The visible one, seen above, is that there’s no longer an immediately obvious way to allow unsigned apps to open. The System Preferences pane now limits you to two options, App Store and App store plus identified developers.
This doesn’t mean that you’re left out in the cold if you really need to open an unsigned app, though. There is still an option to open it anyway – you just can’t allow it universally any more. To open an unsigned app, just right-click the app and select Open.
The second change is invisible to users, but limits the damage that can be done by a rogue app. Although unsigned apps will still appear to be stored in the Applications folder, macOS 10.12 actually stores them in a randomized location on your drive. This prevents repackaging attacks, where one app pretends to be another one, because the rogue app won’t be able to access the resources belonging to the real one.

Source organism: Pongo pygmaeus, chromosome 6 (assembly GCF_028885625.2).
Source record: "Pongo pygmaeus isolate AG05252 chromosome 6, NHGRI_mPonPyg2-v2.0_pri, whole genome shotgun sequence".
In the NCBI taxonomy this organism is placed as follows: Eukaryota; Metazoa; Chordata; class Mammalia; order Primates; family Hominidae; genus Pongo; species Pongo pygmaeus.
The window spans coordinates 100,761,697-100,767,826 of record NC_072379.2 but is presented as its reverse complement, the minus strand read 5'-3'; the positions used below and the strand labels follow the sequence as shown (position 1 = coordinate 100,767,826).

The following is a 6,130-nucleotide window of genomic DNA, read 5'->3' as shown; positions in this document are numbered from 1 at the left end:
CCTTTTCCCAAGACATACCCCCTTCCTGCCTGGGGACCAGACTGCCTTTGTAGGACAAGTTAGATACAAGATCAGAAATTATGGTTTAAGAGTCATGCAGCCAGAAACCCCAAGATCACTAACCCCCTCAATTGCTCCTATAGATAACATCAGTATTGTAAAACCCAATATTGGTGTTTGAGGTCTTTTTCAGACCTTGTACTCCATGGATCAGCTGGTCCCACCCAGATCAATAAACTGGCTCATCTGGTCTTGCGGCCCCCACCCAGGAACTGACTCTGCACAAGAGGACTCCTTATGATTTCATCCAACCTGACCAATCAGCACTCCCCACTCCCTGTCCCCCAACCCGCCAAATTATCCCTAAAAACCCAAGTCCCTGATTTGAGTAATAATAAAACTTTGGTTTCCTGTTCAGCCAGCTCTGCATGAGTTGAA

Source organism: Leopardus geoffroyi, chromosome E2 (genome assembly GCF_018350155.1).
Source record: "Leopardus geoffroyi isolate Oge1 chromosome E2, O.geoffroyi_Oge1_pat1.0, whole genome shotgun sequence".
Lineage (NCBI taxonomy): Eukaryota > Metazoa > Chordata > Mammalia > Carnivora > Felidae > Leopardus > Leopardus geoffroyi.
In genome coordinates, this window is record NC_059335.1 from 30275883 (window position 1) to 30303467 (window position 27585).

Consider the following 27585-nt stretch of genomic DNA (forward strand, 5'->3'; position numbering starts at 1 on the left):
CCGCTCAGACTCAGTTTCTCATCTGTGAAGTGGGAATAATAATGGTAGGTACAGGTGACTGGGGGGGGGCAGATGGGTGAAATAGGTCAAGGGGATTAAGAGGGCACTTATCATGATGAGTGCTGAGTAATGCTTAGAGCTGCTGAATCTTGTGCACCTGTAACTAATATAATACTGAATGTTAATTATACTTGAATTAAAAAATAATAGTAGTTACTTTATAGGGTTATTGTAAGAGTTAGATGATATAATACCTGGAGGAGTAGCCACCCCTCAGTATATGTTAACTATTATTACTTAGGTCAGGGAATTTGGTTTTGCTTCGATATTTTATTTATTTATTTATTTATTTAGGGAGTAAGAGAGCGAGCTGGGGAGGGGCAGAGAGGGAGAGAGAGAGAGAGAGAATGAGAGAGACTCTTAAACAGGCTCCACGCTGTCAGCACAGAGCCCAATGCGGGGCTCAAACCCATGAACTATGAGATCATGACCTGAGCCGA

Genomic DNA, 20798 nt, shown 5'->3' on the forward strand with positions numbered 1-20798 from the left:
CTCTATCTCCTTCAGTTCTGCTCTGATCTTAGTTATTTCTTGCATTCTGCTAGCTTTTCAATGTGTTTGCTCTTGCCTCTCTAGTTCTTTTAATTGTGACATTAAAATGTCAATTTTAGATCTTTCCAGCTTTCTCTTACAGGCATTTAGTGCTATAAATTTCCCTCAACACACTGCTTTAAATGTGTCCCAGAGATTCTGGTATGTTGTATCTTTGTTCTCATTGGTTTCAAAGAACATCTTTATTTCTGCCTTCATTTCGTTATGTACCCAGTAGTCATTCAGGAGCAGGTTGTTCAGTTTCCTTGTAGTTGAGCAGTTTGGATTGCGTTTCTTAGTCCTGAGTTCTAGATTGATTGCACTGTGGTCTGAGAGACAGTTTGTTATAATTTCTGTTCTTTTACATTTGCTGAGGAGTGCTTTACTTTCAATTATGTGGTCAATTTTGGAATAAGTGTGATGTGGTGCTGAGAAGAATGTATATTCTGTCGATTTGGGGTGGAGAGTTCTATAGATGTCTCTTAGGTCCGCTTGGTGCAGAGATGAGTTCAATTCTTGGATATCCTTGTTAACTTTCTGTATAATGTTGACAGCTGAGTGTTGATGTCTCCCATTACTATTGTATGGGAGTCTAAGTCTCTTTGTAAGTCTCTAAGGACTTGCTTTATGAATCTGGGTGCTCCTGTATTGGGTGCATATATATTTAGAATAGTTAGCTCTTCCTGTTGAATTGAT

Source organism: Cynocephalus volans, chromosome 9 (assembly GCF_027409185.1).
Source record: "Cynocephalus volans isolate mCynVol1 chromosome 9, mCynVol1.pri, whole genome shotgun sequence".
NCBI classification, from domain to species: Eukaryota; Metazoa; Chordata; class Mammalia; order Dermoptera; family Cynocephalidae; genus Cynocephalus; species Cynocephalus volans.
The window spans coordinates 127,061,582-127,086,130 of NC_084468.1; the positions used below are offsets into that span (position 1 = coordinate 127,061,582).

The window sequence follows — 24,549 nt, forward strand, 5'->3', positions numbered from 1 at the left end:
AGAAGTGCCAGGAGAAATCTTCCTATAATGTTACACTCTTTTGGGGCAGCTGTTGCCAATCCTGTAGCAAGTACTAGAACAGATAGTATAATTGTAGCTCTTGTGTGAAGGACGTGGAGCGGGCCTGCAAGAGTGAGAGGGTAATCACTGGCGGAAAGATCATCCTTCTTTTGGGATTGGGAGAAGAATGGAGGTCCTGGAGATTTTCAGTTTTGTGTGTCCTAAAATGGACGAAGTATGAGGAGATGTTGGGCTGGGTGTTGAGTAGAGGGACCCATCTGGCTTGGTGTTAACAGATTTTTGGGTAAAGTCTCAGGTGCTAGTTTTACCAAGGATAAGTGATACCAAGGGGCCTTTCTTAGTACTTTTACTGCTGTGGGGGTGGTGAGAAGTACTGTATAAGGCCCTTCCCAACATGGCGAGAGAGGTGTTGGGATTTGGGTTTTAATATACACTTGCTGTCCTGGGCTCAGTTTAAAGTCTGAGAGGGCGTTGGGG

And on a related note, apps that are distributed outside of the Mac App Store in Sierra will be able to access iCloud features. That means developers distributing apps outside of the Mac App Store can now include things like iCloud Drive support, keychain, push notifications, MapKit and VPN entitlements.